And what’s more, we are Resurrection people. We know that hope rises from empty places, stones can be rolled away in the darkness to reveal light, and God is always in the process of righting what has been knocked askew. I hope what you see when you look back on your little nest, whatever that nest may be, is that the nest is never empty. Because what’s left inside is you.
After I read the title of this post, I immediately realized that I had bitten off more than I could chew. There are so many things that I want to say about this topic that are not within the scope of a blog post.
As I have been watching the headlines in the news, the posts on Facebook, and the subjects of conversations, I have been perceiving an increase in “scapegoating.” Maybe the increase is simply my perception, but to me it feels like there is a rise in the use of fear to create a common enemy against which everybody can unite. There is a recurring narrative that frames a person or group of people in terms of, “They are the reason we can’t have nice things.”
This is nothing new. I would guess that most people who read this article will immediately think of the way that Hitler blamed the Jews for Germany’s economic troubles and successfully united the German people to commit genocide so that they could once again have nice things. This is an extreme case and it allows us to feel good about ourselves as we denounce the atrocities of this 20th century dictator. Thank God, *WE* are *NOT* like that! Are we?
Gregory Maguire wrote a book entitled Wicked that was later adapted into a record breaking musical by Stephen Schwartz. This retold story of an American classic (The Wizard of Oz) is a study on the question of self-justified violence and the often arbitrary division between good people and evil people as it opens with the question, “Are people born wicked, or do they have wickedness thrust upon them?” In an extraordinary set of plot twists, we come to see how the identification of “good” and “bad” characters varies depending on who writes the history. This book hits a little bit closer to home than the classic Nazi illustration, because we begin to see how well-meaning, good-intentioned people can do bad things in service of the pursuit of having nice things.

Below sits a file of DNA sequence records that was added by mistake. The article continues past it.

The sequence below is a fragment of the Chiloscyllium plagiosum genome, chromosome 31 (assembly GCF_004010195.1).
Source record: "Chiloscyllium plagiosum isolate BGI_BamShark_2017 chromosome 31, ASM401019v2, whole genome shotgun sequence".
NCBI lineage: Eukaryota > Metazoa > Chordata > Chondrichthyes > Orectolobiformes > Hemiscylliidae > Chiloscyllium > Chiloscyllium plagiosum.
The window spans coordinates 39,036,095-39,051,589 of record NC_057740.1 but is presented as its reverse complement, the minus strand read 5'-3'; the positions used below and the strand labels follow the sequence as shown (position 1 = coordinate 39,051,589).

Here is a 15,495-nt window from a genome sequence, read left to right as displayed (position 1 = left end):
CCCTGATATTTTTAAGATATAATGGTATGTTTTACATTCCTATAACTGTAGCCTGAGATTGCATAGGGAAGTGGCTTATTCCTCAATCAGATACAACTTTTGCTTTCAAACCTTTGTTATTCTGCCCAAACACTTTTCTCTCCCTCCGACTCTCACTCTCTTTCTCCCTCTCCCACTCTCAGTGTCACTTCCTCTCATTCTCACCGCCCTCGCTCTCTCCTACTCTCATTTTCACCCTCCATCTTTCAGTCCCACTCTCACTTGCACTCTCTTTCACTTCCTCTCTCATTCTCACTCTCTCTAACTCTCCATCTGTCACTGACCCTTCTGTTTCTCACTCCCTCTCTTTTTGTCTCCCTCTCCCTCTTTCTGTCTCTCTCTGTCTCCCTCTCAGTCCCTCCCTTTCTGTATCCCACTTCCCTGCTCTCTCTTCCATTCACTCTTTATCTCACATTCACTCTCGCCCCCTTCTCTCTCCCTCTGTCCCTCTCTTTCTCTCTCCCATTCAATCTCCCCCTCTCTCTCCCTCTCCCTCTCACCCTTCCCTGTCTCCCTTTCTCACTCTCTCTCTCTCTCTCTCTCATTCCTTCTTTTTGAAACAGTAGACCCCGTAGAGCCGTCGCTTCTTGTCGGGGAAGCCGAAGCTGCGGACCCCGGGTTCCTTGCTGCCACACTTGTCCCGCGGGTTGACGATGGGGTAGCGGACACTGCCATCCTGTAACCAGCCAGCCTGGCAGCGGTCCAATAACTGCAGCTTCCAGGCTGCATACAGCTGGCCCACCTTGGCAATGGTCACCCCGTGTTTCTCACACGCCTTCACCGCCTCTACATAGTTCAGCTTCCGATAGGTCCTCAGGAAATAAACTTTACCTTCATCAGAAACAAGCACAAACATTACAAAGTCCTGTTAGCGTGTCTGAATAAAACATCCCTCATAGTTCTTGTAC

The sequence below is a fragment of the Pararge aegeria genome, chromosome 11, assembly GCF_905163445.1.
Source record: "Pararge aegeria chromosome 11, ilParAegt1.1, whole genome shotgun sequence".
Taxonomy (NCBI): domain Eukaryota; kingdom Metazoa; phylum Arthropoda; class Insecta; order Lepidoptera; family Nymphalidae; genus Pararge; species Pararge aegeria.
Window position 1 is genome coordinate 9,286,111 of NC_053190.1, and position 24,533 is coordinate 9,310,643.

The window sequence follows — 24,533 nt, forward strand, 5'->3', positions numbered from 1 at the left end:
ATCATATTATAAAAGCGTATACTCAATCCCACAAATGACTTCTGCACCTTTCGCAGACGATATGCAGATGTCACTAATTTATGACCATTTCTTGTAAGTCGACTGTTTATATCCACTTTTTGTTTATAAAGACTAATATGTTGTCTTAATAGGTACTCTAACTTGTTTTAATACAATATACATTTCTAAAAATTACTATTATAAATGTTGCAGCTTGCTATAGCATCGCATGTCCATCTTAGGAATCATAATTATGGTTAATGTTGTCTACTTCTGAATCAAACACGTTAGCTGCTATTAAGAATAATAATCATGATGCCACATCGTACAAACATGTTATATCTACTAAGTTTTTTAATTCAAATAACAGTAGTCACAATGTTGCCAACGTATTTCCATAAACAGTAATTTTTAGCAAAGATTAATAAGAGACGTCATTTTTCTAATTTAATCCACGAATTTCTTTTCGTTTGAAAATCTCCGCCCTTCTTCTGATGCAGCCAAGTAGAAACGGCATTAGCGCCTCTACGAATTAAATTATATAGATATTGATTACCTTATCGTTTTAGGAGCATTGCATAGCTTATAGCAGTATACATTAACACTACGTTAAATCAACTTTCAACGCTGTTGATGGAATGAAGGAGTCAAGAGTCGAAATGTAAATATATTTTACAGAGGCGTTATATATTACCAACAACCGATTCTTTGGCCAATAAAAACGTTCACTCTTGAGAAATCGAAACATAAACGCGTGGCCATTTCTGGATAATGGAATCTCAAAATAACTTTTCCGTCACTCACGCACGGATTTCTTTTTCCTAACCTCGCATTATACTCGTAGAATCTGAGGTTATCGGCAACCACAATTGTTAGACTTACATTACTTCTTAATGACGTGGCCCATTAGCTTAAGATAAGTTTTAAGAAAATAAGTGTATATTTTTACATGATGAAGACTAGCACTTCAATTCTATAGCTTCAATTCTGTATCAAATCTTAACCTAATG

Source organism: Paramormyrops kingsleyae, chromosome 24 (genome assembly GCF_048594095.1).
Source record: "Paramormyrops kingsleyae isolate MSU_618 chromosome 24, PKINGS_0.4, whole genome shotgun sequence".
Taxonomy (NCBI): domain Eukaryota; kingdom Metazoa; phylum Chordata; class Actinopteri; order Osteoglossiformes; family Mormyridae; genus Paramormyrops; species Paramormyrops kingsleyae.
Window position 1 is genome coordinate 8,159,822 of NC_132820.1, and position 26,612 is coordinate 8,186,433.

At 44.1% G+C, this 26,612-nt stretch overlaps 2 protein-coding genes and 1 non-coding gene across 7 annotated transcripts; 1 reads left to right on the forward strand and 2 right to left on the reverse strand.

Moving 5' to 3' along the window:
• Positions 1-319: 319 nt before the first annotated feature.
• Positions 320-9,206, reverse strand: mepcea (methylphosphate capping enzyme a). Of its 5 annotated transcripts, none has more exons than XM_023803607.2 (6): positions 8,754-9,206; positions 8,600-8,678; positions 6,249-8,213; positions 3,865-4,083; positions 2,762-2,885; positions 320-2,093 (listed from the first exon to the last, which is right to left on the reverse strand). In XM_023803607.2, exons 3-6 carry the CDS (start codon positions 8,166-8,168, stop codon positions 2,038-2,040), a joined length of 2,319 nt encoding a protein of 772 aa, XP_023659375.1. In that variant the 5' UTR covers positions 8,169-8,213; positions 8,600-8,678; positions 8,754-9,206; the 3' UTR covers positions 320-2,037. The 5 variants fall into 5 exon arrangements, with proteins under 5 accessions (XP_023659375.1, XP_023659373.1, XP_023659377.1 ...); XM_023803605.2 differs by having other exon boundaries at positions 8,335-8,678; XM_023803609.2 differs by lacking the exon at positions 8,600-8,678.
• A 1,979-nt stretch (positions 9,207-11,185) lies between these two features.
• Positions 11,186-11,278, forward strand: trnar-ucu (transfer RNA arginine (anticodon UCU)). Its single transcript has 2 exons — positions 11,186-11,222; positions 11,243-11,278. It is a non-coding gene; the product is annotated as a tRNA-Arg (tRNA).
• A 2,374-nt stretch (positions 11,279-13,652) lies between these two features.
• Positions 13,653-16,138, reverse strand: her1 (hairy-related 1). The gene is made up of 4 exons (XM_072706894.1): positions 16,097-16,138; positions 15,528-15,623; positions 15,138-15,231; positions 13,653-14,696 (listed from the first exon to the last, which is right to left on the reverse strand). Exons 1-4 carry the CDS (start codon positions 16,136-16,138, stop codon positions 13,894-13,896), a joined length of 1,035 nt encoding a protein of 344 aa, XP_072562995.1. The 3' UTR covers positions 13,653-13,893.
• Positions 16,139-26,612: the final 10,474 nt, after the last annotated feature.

What is troubling is that scapegoating does work. Sort of. We all celebrate the death of the Wicked Witch of the West–so that means that everything is good and everybody will get along from now on, right? Luke 23:12 tells us that “Herod and Pilate became friends with one another that very day; for before they had been enemies with each other.” (NASB) Two former enemies became friends united in the cause of a common scapegoat (Jesus.) But the peace and friendship that scapegoating brings doesn’t last, because it doesn’t address the fundamental problem: We want nice things and somebody else is preventing us from having them. Everything would be better if we could just get rid of this troublesome person or that extremist fringe group. *They* are wicked and they deserve to die. Rene Girard described this phenomenon 50 years ago with his development of mimetic theory. A quick synopsis of mimetic theory is that people largely imitate (mimic) each other–returning evil for evil and good for good. The problem is that when we return evil for evil, we inevitably also escalate. Escalation reaches a critical mass, at which point, people and groups of people choose a scapegoat on whom they can unleash their accumulated violence.
Here is a positive example: The other day I was walking across the bridge in Glenwood Springs rather lost in my thoughts. I glanced over and saw a total stranger walking along the sidewalk by the road. On an apparent impulse, he raised his arm to me with the peace sign on his fingers. Without thinking, I returned the sign to him as I walked on wondering what in the world had just happened! I love that this random dude gave me something positive to mimic!
There are any number of negative examples in our current culture. A lot of folks are suffering. Many people are angry and stressed and they are looking for a scapegoat on whom they can pour their frustration. Every day I observe myself and others choosing to blame immigrants, corporations, teachers, politicians, gay marriage, white privilege, policemen, etc. Jesus understood this human tendency so well that I would say that he made it one of the central themes of his ministry. Centuries before Rene Girard outlined his mimetic theory, in the “Sermon on the Mount,” (Matthew 5-7) Jesus challenged his followers to do something wildly non-mimetic. He said, “love and pray for your enemies,” “turn the other cheek,” “give people the coat off your back,” “go the extra mile,” etc.